A couple of years after my father died, my mother got a dog. A friend of hers found him on Petfinder — a short, fat, orange-and-white Corgi with no tail.

He’d been named Gizmo, but my mother changed it immediately to Tom.

He’d been named Gizmo, but my mother changed it immediately to Tom.

Tom was a rough customer.

He patrolled my mother’s house like an armed guard. He was devoted only to her. If anyone came too close to her he’d growl or bite.

Dog people would say, “He’s just doing his job, protecting her.” Non-dog people would say, “Put that dog in the car when we come to visit.”

My mother would say, “Oh, Tom? I know he’s a bad dog, but he’s my bad dog.” She would bury her gnarled knuckles in his fur when she said this.

“Oh, Tom? I know he’s a bad dog, but he’s my bad dog.”

Tom went everywhere with her. “He loves to ride,” said my mother. They went to the grocery store, the flea market, the plant nursery, the hair cutter.

They went regularly to the Wendy’s drive-through. Mom would get a crispy chicken sandwich for herself and a hamburger for Tom. She would say, “I know he’s too fat but he loves it so.”

He was a bad dog, but he was her bad dog, and she loved him.

When my mother turned 90, the state of Pennsylvania took her license away. She was furious. “You don’t know what it’s like,” she said to me. “Not having that freedom.”  

I said, “I’ll take you anywhere you want to go.”

I didn’t exactly resent this new phase of our lives. But I did mind.  

I was old enough to know that my own days were also dwindling, and I minded that I was spending them eating crispy chicken sandwiches along with my mother and Tom, instead of doing whatever it was I had meant to do myself.

Bit by bit, my mother was growing older. She wasn’t blind, but she couldn’t really see. She wasn’t deaf, but she didn’t hear well. She repeated herself and could never find her pocketbook.

When I left her house, she and Tom stood at the door watching me go. The silhouette of the two of them in the doorway — it was a tough image to take home.

It was hard, this guilty feeling I had, this image I had of them watching me leave.

I had made them dinner. We had walked around the field or poked around the flea market. We had gone to the doctor, the hair cutter, the grocery store. Whatever it was that needed to be done, we had done it.

When I left I would say, “I’ll see you guys tomorrow,” hoping that it would inspire optimism. It was hard, this guilty feeling I had, this image I had of them watching me leave.

I started bringing them to stay with me at my house. It cut down on my commuting time, but it wasn’t that much easier.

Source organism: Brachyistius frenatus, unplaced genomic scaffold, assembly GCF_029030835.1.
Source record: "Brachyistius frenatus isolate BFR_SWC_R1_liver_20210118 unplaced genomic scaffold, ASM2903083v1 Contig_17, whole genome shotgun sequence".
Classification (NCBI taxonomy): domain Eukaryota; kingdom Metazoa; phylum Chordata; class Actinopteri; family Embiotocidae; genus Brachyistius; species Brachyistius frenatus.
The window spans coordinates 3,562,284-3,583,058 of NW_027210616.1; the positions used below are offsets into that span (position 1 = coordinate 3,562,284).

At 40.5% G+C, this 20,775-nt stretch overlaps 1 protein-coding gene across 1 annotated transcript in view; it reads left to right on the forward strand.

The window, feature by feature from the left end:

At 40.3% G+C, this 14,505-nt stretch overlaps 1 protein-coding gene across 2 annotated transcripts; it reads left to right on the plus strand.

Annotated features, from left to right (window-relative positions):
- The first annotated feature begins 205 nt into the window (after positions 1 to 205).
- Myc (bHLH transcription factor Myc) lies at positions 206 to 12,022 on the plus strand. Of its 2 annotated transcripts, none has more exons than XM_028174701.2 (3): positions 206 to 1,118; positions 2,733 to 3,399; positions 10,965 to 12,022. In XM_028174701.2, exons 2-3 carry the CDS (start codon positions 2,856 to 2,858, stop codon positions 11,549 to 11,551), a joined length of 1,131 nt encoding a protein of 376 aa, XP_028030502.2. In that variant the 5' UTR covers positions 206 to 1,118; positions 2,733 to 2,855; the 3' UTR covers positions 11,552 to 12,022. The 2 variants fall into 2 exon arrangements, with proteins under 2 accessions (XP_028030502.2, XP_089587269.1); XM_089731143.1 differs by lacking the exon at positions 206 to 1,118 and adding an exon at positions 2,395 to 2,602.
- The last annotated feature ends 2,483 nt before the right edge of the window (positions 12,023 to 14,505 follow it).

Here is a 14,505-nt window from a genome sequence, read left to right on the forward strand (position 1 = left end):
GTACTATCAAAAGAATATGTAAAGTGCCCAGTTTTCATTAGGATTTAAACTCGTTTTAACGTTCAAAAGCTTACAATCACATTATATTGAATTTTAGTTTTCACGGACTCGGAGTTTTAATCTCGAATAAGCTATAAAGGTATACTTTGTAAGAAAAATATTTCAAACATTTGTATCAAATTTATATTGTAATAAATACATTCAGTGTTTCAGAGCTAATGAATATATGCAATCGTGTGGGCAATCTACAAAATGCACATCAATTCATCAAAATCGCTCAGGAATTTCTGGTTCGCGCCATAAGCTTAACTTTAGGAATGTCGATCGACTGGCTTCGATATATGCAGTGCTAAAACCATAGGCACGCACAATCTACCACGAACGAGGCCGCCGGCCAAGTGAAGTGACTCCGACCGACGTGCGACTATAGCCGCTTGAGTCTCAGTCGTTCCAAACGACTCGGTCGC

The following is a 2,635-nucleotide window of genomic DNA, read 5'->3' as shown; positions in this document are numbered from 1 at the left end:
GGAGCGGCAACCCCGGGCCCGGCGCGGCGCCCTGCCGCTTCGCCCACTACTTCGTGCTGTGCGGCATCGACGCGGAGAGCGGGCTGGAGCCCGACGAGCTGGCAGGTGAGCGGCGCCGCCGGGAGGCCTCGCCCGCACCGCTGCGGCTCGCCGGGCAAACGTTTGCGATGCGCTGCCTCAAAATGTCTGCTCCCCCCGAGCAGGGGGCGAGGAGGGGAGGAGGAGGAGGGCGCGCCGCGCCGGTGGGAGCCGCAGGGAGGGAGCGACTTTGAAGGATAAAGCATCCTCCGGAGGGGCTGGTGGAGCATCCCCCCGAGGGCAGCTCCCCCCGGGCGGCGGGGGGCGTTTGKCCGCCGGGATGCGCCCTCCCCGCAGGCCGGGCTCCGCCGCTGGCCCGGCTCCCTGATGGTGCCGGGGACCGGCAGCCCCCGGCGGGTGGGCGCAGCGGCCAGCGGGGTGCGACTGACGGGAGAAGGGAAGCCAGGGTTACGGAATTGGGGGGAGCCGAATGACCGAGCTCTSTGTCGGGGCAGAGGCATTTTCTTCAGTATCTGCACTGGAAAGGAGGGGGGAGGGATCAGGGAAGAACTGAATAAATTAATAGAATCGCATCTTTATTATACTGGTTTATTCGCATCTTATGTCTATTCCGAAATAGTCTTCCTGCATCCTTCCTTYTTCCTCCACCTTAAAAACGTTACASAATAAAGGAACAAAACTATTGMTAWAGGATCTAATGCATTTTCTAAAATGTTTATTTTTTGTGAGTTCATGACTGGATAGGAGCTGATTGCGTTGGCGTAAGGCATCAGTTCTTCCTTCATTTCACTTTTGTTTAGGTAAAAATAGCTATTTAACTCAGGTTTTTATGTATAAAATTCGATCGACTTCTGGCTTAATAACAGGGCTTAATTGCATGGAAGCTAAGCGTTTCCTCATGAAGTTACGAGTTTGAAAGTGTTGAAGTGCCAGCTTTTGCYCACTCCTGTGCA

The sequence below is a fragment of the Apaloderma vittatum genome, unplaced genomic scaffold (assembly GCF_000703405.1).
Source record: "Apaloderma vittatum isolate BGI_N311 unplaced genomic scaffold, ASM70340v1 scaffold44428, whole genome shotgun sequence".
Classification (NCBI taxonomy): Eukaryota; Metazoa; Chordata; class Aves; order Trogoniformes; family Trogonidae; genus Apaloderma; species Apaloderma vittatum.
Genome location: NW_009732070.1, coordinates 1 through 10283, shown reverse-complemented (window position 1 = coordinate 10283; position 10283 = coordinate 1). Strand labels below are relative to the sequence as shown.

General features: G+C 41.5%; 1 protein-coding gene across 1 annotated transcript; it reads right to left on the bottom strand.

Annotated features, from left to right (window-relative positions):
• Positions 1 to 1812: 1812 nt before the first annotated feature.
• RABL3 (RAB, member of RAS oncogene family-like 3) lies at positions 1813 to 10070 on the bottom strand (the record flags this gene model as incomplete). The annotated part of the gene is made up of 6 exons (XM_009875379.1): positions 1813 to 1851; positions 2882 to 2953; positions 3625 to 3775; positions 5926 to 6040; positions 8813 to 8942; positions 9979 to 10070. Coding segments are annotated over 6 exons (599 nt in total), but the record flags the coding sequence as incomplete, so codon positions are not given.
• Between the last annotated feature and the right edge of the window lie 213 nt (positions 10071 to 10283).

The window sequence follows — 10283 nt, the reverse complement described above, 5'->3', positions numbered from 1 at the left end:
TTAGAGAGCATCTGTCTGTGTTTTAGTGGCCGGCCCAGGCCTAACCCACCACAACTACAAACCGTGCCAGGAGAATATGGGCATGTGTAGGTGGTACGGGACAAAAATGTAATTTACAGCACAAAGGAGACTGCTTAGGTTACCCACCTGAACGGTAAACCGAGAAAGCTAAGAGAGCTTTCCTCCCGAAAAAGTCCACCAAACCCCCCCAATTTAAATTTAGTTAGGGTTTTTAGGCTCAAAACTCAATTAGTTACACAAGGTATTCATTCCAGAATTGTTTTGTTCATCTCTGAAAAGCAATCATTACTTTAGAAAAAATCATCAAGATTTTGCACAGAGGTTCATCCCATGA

“I can’t understand why you don’t want curtains in the kitchen, with those big bare windows,” my mother said to me.

Did I know my silver needed polishing? Did I own a broom?  But in spite of the bare kitchen windows, the dirty silver and the unswept floor my mother loved staying with me. I understood. It was safe, and not lonely.

We watched the Food Network and HGTV — all the comfortable, death-defying channels.

Tom liked it, too. The stairs were carpeted. It was easier for his short fat legs. I could see how hard it was to get old, and I ached for my mother.

I tried to be patient, and good to her. On some level I believed that if I was good to her, maybe, like karma, someone would be good to me. We watched the Food Network and HGTV — all the comfortable, death-defying channels.

Tom slept under her bed. They would stay for a few days, a couple of weeks, but eventually I took them home. And they would stand in the door to watch me go. If I had known that one day my mother would not be able to stand up and that a week later she would be dead, I would have brought her to live with me. But I didn’t know that.

She was old, but she was strong. I saw no end to her life in sight. I felt bad, but I just wasn’t ready to live with my mother.

I felt a great and poignant freedom, as if an impossibly tender, fragrant spring scent had filled the air.

I found someone who could live in her big house with her who would be there at night. My mother did not like this, but she accepted it. We still spent most days together and she and Tom still often came to stay.

And then one day she couldn’t stand up. She spent a day or two in the hospital, where they discovered a large tumor on her spine.

She came home on a Thursday, and that Sunday she died. She caused no trouble to anyone, just slipped through the surface like a perfect dive.

I missed her, but I also didn’t miss her. I felt a great and poignant freedom, as if one of those curtainless windows had been opened and an impossibly tender, fragrant spring scent had filled the air. I was free. But…was I?

Tom has gotten nicer.

He no longer needs to protect anyone. He doesn’t bite any more. He lets me pet him and rub his ears. He sleeps for hours under my bed.

He is fully deaf, and probably mostly blind. We built him a ramp so he can get in the car. He needs me.

And that delicious breath of freedom?

I don’t know.

Maybe that was my mother’s final message. If you care about anyone, freedom is an illusion anyway.

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